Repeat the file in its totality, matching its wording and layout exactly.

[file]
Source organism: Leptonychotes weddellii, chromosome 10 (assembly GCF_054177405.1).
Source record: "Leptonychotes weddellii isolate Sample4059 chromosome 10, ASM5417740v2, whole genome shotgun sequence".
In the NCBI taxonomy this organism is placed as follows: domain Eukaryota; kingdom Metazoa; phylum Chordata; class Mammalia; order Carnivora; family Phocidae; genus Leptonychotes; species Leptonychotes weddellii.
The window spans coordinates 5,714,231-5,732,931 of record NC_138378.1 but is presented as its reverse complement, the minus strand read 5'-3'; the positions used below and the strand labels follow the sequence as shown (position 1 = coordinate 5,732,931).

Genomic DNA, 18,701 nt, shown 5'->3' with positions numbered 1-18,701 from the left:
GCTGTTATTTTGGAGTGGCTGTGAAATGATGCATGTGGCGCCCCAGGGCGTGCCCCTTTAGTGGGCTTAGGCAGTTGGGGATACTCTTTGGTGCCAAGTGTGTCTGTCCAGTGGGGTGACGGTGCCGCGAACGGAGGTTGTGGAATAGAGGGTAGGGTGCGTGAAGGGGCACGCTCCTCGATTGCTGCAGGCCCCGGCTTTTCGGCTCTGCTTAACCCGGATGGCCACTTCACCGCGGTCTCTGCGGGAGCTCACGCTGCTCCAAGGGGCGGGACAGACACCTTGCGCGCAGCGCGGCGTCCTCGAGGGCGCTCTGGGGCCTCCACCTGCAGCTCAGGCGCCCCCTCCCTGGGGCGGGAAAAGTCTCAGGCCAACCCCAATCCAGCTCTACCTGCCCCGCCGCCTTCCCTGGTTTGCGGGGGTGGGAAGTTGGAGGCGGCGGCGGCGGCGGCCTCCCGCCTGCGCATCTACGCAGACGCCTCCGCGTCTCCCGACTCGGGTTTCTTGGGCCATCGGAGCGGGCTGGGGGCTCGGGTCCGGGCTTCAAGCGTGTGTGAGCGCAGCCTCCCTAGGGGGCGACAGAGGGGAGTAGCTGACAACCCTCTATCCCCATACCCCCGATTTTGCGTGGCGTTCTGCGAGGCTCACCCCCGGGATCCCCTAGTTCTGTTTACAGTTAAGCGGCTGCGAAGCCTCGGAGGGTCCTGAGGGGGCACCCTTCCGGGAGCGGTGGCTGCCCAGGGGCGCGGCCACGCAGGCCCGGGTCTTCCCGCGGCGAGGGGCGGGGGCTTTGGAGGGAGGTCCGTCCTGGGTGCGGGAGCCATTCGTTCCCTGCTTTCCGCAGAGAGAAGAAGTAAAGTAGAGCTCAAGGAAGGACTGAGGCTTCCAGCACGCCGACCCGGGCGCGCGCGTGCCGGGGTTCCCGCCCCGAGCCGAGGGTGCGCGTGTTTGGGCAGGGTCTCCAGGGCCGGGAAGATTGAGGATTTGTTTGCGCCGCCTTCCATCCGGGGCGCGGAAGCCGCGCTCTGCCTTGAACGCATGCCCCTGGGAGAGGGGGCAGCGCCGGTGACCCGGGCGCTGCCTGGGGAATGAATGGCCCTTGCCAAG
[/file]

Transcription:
Source organism: Leptonychotes weddellii, chromosome 10 (assembly GCF_054177405.1).
Source record: "Leptonychotes weddellii isolate Sample4059 chromosome 10, ASM5417740v2, whole genome shotgun sequence".
In the NCBI taxonomy this organism is placed as follows: domain Eukaryota; kingdom Metazoa; phylum Chordata; class Mammalia; order Carnivora; family Phocidae; genus Leptonychotes; species Leptonychotes weddellii.
The window spans coordinates 5,714,231-5,732,931 of record NC_138378.1 but is presented as its reverse complement, the minus strand read 5'-3'; the positions used below and the strand labels follow the sequence as shown (position 1 = coordinate 5,732,931).

Genomic DNA, 18,701 nt, shown 5'->3' with positions numbered 1-18,701 from the left:
GCTGTTATTTTGGAGTGGCTGTGAAATGATGCATGTGGCGCCCCAGGGCGTGCCCCTTTAGTGGGCTTAGGCAGTTGGGGATACTCTTTGGTGCCAAGTGTGTCTGTCCAGTGGGGTGACGGTGCCGCGAACGGAGGTTGTGGAATAGAGGGTAGGGTGCGTGAAGGGGCACGCTCCTCGATTGCTGCAGGCCCCGGCTTTTCGGCTCTGCTTAACCCGGATGGCCACTTCACCGCGGTCTCTGCGGGAGCTCACGCTGCTCCAAGGGGCGGGACAGACACCTTGCGCGCAGCGCGGCGTCCTCGAGGGCGCTCTGGGGCCTCCACCTGCAGCTCAGGCGCCCCCTCCCTGGGGCGGGAAAAGTCTCAGGCCAACCCCAATCCAGCTCTACCTGCCCCGCCGCCTTCCCTGGTTTGCGGGGGTGGGAAGTTGGAGGCGGCGGCGGCGGCGGCCTCCCGCCTGCGCATCTACGCAGACGCCTCCGCGTCTCCCGACTCGGGTTTCTTGGGCCATCGGAGCGGGCTGGGGGCTCGGGTCCGGGCTTCAAGCGTGTGTGAGCGCAGCCTCCCTAGGGGGCGACAGAGGGGAGTAGCTGACAACCCTCTATCCCCATACCCCCGATTTTGCGTGGCGTTCTGCGAGGCTCACCCCCGGGATCCCCTAGTTCTGTTTACAGTTAAGCGGCTGCGAAGCCTCGGAGGGTCCTGAGGGGGCACCCTTCCGGGAGCGGTGGCTGCCCAGGGGCGCGGCCACGCAGGCCCGGGTCTTCCCGCGGCGAGGGGCGGGGGCTTTGGAGGGAGGTCCGTCCTGGGTGCGGGAGCCATTCGTTCCCTGCTTTCCGCAGAGAGAAGAAGTAAAGTAGAGCTCAAGGAAGGACTGAGGCTTCCAGCACGCCGACCCGGGCGCGCGCGTGCCGGGGTTCCCGCCCCGAGCCGAGGGTGCGCGTGTTTGGGCAGGGTCTCCAGGGCCGGGAAGATTGAGGATTTGTTTGCGCCGCCTTCCATCCGGGGCGCGGAAGCCGCGCTCTGCCTTGAACGCATGCCCCTGGGAGAGGGGGCAGCGCCGGTGACCCGGGCGCTGCCTGGGGAATGAATGGCCCTTGCCAAG